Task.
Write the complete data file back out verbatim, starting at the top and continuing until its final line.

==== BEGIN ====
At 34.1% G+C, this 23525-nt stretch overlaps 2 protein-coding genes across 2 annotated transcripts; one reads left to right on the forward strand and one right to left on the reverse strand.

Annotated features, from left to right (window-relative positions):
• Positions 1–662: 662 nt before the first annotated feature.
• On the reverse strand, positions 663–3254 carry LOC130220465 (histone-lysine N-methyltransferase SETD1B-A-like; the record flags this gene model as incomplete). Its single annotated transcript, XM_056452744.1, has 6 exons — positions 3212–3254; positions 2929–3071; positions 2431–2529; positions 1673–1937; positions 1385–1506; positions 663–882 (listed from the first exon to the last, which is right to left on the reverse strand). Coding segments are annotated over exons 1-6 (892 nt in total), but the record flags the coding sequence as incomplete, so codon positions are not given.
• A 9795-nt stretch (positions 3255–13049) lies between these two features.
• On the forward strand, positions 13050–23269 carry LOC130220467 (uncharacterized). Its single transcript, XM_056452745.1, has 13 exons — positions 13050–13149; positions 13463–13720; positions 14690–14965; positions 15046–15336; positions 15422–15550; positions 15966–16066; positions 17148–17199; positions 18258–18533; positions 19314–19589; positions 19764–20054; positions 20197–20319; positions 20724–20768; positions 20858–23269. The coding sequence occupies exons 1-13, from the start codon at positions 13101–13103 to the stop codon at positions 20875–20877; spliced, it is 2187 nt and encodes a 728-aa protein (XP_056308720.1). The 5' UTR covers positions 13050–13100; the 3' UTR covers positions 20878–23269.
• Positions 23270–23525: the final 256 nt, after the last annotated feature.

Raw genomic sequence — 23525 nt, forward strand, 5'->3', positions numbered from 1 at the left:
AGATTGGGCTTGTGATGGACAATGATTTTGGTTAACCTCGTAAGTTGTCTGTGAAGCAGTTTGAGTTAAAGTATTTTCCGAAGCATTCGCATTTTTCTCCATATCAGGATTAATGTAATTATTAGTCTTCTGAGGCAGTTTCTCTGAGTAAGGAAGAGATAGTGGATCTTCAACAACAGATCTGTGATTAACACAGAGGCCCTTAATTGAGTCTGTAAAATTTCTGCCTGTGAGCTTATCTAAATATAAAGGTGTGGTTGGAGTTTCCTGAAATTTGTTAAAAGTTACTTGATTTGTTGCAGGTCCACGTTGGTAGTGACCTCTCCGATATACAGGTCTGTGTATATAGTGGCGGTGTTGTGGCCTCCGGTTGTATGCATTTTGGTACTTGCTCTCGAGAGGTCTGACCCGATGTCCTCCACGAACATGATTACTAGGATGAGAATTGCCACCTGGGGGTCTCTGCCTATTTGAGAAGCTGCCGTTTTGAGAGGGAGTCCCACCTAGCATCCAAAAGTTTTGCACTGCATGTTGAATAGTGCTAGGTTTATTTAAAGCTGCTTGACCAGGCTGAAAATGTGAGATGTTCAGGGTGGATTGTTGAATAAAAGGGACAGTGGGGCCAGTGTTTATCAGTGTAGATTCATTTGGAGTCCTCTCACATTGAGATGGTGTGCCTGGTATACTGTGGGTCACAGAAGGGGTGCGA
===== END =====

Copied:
At 34.1% G+C, this 23525-nt stretch overlaps 2 protein-coding genes across 2 annotated transcripts; one reads left to right on the forward strand and one right to left on the reverse strand.

Annotated features, from left to right (window-relative positions):
• Positions 1–662: 662 nt before the first annotated feature.
• On the reverse strand, positions 663–3254 carry LOC130220465 (histone-lysine N-methyltransferase SETD1B-A-like; the record flags this gene model as incomplete). Its single annotated transcript, XM_056452744.1, has 6 exons — positions 3212–3254; positions 2929–3071; positions 2431–2529; positions 1673–1937; positions 1385–1506; positions 663–882 (listed from the first exon to the last, which is right to left on the reverse strand). Coding segments are annotated over exons 1-6 (892 nt in total), but the record flags the coding sequence as incomplete, so codon positions are not given.
• A 9795-nt stretch (positions 3255–13049) lies between these two features.
• On the forward strand, positions 13050–23269 carry LOC130220467 (uncharacterized). Its single transcript, XM_056452745.1, has 13 exons — positions 13050–13149; positions 13463–13720; positions 14690–14965; positions 15046–15336; positions 15422–15550; positions 15966–16066; positions 17148–17199; positions 18258–18533; positions 19314–19589; positions 19764–20054; positions 20197–20319; positions 20724–20768; positions 20858–23269. The coding sequence occupies exons 1-13, from the start codon at positions 13101–13103 to the stop codon at positions 20875–20877; spliced, it is 2187 nt and encodes a 728-aa protein (XP_056308720.1). The 5' UTR covers positions 13050–13100; the 3' UTR covers positions 20878–23269.
• Positions 23270–23525: the final 256 nt, after the last annotated feature.

Raw genomic sequence — 23525 nt, forward strand, 5'->3', positions numbered from 1 at the left:
AGATTGGGCTTGTGATGGACAATGATTTTGGTTAACCTCGTAAGTTGTCTGTGAAGCAGTTTGAGTTAAAGTATTTTCCGAAGCATTCGCATTTTTCTCCATATCAGGATTAATGTAATTATTAGTCTTCTGAGGCAGTTTCTCTGAGTAAGGAAGAGATAGTGGATCTTCAACAACAGATCTGTGATTAACACAGAGGCCCTTAATTGAGTCTGTAAAATTTCTGCCTGTGAGCTTATCTAAATATAAAGGTGTGGTTGGAGTTTCCTGAAATTTGTTAAAAGTTACTTGATTTGTTGCAGGTCCACGTTGGTAGTGACCTCTCCGATATACAGGTCTGTGTATATAGTGGCGGTGTTGTGGCCTCCGGTTGTATGCATTTTGGTACTTGCTCTCGAGAGGTCTGACCCGATGTCCTCCACGAACATGATTACTAGGATGAGAATTGCCACCTGGGGGTCTCTGCCTATTTGAGAAGCTGCCGTTTTGAGAGGGAGTCCCACCTAGCATCCAAAAGTTTTGCACTGCATGTTGAATAGTGCTAGGTTTATTTAAAGCTGCTTGACCAGGCTGAAAATGTGAGATGTTCAGGGTGGATTGTTGAATAAAAGGGACAGTGGGGCCAGTGTTTATCAGTGTAGATTCATTTGGAGTCCTCTCACATTGAGATGGTGTGCCTGGTATACTGTGGGTCACAGAAGGGGTGCGA